Cast Phyllis Haver (Roxie Hart), Victor Varconi (Amos Hart), Eugene Pallette (Casely), Virginia Bradford (Katie), Clarence Burton (Police Sergeant), Warner Richmond (District Attorney), T. Roy Barnes (Reporter), Sidney D’Albrook (Photographer), Otto Lederer (Amos’s partner), May Robson (Matron), Julia Faye (Velma), Robert Edeson (Flynn) Production DeMille Pictures/Pathé Exchange Scenario Lenore Coffee, based on the play by Maurine Watkins Titles John Kraff Photography Peverell Marley Art Direction Mitchell Leisen Costumes Adrian
Print Source UCLA Film and Television Archive
Musical Accompaniment Baker-Mehling Hot Five
Essay by Aimee Pavy
An attractive and scantily clad woman with shiny bobbed hair lounges in her apartment, sipping a cocktail while listening to a Victrola recording of “Hula Lou.” It’s a typical setting for a modern woman of the 1920s—except, perhaps, for the man lying at her feet, dying of a gunshot wound.
The woman was Mrs. Beulah Annan and the man was her lover, Harry Kohlstedt. She had shot him minutes before and was trying to decide what to do next. Some of the details of Annan’s actions just after the murder on April 3, 1924, are true. Others may be embellishments or outright inventions by reporter Maurine Watkins of the Chicago Tribune.
Watkins’s description of Annan’s motive reads like a dime novel: “... [she] shot because he had terminated their little wine party…” and “His body lay hunched against the wall in her bedroom as she played the record over and over again.” Watkins wrote with a darkly humorous sensibility, which newspaper readers relished. Readership was so strong that her reports of this routine murder case quickly moved from the back pages to the front.
Watkins had also reported on another sensational murder trial, that of Belva Gaertner, who was suspected of killing her lover. On March 12, 1924, Walter Law was found dead, slumped over the steering wheel of Belva’s car. “Dancer Faces Jury In Fashion’s Latest,” read one headline. Watkins describes the courtroom scene: “Mrs. Gaertner was as demure as any convent girl—yesterday!—with brown eyes dreamily cast downwards…with rouge [that] made her well on the dangerous side of 30.” The sharp wit of Watkins’s reportage is in the wisecracking urban style of writers such as The New Yorker’s Dorothy Parker and displayed in quotes supposedly from Gaertner like “No sweetheart is worth killing—especially when you’ve had a flock of them ...” or “... gin and guns—either is bad enough, but together they get you in a dickens of a mess, don’t they.”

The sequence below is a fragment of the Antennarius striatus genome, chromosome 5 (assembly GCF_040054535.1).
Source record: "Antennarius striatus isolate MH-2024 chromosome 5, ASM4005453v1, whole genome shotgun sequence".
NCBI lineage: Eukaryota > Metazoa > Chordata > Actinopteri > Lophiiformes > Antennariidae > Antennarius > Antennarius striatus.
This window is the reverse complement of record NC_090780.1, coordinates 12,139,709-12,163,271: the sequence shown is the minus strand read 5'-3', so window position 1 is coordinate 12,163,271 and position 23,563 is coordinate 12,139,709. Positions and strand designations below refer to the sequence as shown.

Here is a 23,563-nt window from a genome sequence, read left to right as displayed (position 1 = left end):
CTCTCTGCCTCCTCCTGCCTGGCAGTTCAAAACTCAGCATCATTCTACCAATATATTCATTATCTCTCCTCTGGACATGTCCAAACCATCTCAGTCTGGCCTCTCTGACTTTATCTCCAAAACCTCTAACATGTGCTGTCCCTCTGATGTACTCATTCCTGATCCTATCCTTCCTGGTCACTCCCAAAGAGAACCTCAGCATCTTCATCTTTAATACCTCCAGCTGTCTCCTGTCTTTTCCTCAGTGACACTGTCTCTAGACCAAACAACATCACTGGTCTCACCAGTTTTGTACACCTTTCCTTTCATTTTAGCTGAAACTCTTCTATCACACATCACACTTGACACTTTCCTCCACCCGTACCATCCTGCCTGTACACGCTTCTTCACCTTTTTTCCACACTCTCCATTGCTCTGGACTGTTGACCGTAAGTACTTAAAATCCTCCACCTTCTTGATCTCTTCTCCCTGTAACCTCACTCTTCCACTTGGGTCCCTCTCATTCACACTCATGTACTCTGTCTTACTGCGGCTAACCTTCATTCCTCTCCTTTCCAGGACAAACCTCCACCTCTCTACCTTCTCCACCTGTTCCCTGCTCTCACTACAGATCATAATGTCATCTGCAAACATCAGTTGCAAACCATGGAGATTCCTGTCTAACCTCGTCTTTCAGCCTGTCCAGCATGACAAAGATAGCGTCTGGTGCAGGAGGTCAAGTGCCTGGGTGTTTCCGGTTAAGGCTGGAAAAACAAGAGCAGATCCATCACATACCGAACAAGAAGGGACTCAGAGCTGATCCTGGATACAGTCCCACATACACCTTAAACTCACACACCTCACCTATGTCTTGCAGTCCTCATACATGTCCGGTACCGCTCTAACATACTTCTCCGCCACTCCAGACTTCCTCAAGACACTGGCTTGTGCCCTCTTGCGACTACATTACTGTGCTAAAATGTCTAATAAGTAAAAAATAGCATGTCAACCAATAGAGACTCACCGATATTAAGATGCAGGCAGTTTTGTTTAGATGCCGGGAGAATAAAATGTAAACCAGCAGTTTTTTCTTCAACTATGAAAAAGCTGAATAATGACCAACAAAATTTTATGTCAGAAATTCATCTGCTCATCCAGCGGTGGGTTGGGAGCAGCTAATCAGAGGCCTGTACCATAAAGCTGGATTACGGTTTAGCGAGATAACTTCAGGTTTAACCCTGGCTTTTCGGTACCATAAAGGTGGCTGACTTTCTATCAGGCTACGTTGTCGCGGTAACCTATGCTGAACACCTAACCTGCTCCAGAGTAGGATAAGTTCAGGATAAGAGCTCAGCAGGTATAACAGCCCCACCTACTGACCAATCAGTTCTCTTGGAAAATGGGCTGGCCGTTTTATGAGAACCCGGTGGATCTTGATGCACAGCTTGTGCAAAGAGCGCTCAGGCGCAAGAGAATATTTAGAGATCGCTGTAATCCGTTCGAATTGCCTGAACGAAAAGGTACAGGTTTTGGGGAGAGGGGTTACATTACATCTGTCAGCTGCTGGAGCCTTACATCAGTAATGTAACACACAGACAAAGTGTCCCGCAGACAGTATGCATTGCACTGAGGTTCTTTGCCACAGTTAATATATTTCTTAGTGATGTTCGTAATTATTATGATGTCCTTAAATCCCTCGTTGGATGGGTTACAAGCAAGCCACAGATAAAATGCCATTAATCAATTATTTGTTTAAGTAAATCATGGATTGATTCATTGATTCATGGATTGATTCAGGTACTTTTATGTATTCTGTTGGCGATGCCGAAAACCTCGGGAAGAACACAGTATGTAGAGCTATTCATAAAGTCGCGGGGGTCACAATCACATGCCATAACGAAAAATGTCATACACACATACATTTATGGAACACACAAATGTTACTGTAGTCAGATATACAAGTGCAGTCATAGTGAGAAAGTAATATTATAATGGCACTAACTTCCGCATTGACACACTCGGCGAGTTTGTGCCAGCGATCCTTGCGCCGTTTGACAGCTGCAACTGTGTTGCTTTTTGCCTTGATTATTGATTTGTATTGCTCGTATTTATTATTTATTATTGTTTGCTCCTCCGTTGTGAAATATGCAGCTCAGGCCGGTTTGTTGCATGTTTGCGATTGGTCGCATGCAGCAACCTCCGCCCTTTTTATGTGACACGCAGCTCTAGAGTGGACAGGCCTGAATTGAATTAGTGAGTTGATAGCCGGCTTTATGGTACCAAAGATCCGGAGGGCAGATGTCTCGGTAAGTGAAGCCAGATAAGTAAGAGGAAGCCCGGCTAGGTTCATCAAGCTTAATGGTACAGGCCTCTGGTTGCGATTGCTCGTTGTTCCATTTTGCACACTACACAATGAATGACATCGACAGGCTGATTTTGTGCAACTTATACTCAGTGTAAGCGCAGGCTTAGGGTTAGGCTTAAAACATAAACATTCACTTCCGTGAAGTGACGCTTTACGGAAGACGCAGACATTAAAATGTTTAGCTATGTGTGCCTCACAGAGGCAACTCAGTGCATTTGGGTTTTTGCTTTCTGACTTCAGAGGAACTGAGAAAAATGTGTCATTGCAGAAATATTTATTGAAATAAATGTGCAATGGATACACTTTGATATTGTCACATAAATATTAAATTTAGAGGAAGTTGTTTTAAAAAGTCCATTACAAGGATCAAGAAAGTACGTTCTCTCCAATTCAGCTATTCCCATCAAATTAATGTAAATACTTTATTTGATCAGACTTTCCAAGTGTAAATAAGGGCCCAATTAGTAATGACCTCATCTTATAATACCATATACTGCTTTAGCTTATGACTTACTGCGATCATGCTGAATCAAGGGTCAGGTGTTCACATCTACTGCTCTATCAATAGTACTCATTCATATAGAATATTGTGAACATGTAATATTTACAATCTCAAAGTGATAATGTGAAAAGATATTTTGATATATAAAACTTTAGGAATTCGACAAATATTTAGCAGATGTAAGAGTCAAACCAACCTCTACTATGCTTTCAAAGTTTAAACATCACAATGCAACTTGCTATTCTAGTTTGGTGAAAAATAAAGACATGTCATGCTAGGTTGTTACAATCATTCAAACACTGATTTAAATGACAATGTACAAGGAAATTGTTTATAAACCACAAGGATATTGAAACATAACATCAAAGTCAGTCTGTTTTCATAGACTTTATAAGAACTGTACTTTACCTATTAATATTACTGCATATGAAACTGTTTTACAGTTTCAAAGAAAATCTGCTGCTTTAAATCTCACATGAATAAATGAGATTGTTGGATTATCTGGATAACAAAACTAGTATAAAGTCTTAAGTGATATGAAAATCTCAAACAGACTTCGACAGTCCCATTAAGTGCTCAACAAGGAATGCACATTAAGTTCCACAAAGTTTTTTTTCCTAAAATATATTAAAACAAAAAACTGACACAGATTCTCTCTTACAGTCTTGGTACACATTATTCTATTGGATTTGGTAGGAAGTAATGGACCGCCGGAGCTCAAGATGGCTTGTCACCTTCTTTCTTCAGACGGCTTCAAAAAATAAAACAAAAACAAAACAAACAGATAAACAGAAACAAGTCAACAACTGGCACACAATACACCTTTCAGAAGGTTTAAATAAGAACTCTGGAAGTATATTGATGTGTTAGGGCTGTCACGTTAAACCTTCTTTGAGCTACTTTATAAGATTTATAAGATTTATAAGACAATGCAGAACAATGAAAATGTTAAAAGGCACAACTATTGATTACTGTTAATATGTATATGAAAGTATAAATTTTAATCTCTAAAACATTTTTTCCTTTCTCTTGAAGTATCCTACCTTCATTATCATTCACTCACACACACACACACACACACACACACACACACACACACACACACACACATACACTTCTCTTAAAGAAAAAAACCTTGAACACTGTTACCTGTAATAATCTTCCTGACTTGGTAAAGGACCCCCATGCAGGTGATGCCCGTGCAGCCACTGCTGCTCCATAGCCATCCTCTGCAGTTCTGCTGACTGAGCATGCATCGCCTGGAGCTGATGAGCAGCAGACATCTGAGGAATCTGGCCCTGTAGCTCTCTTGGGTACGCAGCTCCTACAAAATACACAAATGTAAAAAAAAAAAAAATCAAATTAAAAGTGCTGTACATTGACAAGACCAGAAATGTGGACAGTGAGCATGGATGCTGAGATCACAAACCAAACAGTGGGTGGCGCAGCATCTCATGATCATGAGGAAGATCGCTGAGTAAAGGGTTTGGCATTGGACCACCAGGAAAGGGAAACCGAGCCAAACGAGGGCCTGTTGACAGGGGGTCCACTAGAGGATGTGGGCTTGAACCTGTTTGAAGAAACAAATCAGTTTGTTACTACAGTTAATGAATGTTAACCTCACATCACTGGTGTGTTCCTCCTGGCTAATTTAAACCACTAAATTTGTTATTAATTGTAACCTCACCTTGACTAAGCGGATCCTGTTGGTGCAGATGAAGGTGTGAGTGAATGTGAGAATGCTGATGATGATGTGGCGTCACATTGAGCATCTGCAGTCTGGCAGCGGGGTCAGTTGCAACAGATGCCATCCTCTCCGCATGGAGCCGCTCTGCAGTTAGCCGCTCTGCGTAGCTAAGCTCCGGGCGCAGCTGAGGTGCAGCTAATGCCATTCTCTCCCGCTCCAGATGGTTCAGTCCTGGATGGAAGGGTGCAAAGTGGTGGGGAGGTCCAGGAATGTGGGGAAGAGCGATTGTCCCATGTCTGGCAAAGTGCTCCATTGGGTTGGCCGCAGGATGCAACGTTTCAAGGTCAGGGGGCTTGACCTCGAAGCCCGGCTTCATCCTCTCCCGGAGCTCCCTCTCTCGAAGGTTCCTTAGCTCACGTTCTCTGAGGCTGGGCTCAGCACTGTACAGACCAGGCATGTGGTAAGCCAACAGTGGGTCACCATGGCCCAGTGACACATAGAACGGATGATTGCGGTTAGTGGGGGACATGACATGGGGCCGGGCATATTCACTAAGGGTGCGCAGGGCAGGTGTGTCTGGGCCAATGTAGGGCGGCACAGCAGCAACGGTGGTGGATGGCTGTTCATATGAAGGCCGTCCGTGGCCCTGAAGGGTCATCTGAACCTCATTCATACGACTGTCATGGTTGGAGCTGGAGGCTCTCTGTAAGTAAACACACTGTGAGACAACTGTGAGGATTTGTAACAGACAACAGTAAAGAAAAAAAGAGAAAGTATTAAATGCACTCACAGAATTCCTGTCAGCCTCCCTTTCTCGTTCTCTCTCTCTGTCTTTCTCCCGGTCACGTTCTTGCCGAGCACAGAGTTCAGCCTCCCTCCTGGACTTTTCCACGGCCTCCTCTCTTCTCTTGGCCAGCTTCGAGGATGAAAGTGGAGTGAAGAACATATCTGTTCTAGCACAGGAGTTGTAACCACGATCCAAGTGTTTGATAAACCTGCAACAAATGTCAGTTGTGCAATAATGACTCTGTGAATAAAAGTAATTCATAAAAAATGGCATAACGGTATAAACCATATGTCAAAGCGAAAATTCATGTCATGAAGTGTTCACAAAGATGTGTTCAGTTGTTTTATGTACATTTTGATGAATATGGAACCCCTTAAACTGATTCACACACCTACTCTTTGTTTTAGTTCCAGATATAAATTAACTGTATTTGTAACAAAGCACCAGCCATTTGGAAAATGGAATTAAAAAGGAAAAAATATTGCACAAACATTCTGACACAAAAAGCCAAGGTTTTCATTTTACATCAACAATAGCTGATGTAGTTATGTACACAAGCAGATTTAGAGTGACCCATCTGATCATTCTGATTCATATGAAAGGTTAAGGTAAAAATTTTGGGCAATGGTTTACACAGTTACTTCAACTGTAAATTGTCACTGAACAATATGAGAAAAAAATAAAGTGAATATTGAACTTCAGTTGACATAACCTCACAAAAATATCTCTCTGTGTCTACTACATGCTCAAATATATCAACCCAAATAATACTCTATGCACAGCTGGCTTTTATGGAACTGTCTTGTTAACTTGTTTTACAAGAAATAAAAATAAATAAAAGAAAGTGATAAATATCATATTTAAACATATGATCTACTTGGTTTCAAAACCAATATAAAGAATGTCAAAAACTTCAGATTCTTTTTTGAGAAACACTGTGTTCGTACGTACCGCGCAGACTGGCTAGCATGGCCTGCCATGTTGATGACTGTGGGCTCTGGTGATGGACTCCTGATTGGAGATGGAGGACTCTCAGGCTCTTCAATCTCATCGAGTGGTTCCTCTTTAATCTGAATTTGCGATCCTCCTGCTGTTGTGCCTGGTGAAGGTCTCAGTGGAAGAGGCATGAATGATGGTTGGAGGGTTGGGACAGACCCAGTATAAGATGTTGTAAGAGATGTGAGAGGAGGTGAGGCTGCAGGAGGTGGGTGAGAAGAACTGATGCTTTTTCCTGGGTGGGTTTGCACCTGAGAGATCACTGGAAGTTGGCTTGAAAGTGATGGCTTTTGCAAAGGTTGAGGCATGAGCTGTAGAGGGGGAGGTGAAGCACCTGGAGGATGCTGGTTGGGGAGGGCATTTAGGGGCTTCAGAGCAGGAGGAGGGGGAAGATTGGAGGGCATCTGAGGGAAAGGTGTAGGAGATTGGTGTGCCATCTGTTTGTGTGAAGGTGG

Maurine Watkins was one of a wave of reporters in the 1920s who spiced crime stories with lurid and intimate details in order to grab front-page headlines. The trend became so popular that reputable papers felt the need to compete and adopted the tabloid style of news as entertainment. Such info-tainment took the bite out of tragic news and turned it into gossip, which readers felt little guilt about enjoying.
Watkins later used the sordid details of the Annan and Gaertner murders, along with the snappy dialogue and cynical attitude of her newspaper coverage, in her successful play, Chicago. Beulah Annan became Roxie Hart and Belva Gaertner became Velma Kelly. “Why, you may even end in wax works!” Jake, the reporter, says in the play. “Lord, girl, you’re getting free publicity a movie queen would die for!”
The time was ripe, in the 1920s, to release a play containing such jaded views of the American judicial system and the manipulation and power of the media. The decade was full of change, trauma, and tension. The Great War had just ended, the influenza pandemic had claimed approximately 675,000 American lives, large numbers of immigrants were pouring into the cities, paved roads enabled greater freedom by automobile, race relations were tense and violent, Prohibition instantly created thousands of jobs for criminals who filled the demand for liquor, and gangsters like Al Capone enjoyed celebrity status. Women got the vote and were flaunting their newfound freedom in previously unheard of ways, such as public smoking, venturing out without chaperones, and going to college in record numbers. These changes continued to spur concerns from the public, that it was dangerous to a woman’s health to study for exams while menstruating, and that education would destroy a woman’s chances of a happy marriage and motherhood. Rarely had Americans encountered this much change so quickly, and they had much reason for cynicism and unease.